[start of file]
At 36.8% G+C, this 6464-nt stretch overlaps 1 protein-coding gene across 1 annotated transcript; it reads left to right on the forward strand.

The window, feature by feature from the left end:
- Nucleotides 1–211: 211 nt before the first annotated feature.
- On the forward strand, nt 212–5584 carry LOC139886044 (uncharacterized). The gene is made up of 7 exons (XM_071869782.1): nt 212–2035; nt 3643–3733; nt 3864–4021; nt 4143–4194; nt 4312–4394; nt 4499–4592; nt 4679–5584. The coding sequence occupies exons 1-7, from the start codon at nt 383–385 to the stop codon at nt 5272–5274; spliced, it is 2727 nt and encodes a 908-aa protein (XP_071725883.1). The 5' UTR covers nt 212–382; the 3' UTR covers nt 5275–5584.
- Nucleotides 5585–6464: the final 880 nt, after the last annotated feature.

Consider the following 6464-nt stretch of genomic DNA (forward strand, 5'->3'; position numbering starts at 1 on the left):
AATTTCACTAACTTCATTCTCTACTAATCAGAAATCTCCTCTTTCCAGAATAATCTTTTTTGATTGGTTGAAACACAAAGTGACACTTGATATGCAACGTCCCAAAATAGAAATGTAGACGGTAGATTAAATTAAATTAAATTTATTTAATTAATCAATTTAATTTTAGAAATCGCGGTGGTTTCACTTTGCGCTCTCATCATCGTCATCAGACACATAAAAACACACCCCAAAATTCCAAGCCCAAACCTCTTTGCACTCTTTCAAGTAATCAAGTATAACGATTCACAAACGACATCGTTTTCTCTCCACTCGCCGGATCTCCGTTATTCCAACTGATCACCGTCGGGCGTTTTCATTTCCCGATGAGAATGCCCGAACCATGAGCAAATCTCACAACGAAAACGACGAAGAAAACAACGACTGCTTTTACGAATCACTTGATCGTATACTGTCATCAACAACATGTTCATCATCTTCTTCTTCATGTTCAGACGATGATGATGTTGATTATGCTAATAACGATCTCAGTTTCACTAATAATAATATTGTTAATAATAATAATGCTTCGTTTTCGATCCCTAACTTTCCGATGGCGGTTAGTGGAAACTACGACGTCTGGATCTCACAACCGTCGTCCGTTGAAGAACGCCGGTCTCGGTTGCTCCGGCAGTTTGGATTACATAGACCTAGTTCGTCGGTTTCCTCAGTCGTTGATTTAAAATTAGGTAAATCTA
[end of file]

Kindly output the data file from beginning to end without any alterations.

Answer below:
At 36.8% G+C, this 6464-nt stretch overlaps 1 protein-coding gene across 1 annotated transcript; it reads left to right on the forward strand.

The window, feature by feature from the left end:
- Nucleotides 1–211: 211 nt before the first annotated feature.
- On the forward strand, nt 212–5584 carry LOC139886044 (uncharacterized). The gene is made up of 7 exons (XM_071869782.1): nt 212–2035; nt 3643–3733; nt 3864–4021; nt 4143–4194; nt 4312–4394; nt 4499–4592; nt 4679–5584. The coding sequence occupies exons 1-7, from the start codon at nt 383–385 to the stop codon at nt 5272–5274; spliced, it is 2727 nt and encodes a 908-aa protein (XP_071725883.1). The 5' UTR covers nt 212–382; the 3' UTR covers nt 5275–5584.
- Nucleotides 5585–6464: the final 880 nt, after the last annotated feature.

Consider the following 6464-nt stretch of genomic DNA (forward strand, 5'->3'; position numbering starts at 1 on the left):
AATTTCACTAACTTCATTCTCTACTAATCAGAAATCTCCTCTTTCCAGAATAATCTTTTTTGATTGGTTGAAACACAAAGTGACACTTGATATGCAACGTCCCAAAATAGAAATGTAGACGGTAGATTAAATTAAATTAAATTTATTTAATTAATCAATTTAATTTTAGAAATCGCGGTGGTTTCACTTTGCGCTCTCATCATCGTCATCAGACACATAAAAACACACCCCAAAATTCCAAGCCCAAACCTCTTTGCACTCTTTCAAGTAATCAAGTATAACGATTCACAAACGACATCGTTTTCTCTCCACTCGCCGGATCTCCGTTATTCCAACTGATCACCGTCGGGCGTTTTCATTTCCCGATGAGAATGCCCGAACCATGAGCAAATCTCACAACGAAAACGACGAAGAAAACAACGACTGCTTTTACGAATCACTTGATCGTATACTGTCATCAACAACATGTTCATCATCTTCTTCTTCATGTTCAGACGATGATGATGTTGATTATGCTAATAACGATCTCAGTTTCACTAATAATAATATTGTTAATAATAATAATGCTTCGTTTTCGATCCCTAACTTTCCGATGGCGGTTAGTGGAAACTACGACGTCTGGATCTCACAACCGTCGTCCGTTGAAGAACGCCGGTCTCGGTTGCTCCGGCAGTTTGGATTACATAGACCTAGTTCGTCGGTTTCCTCAGTCGTTGATTTAAAATTAGGTAAATCTA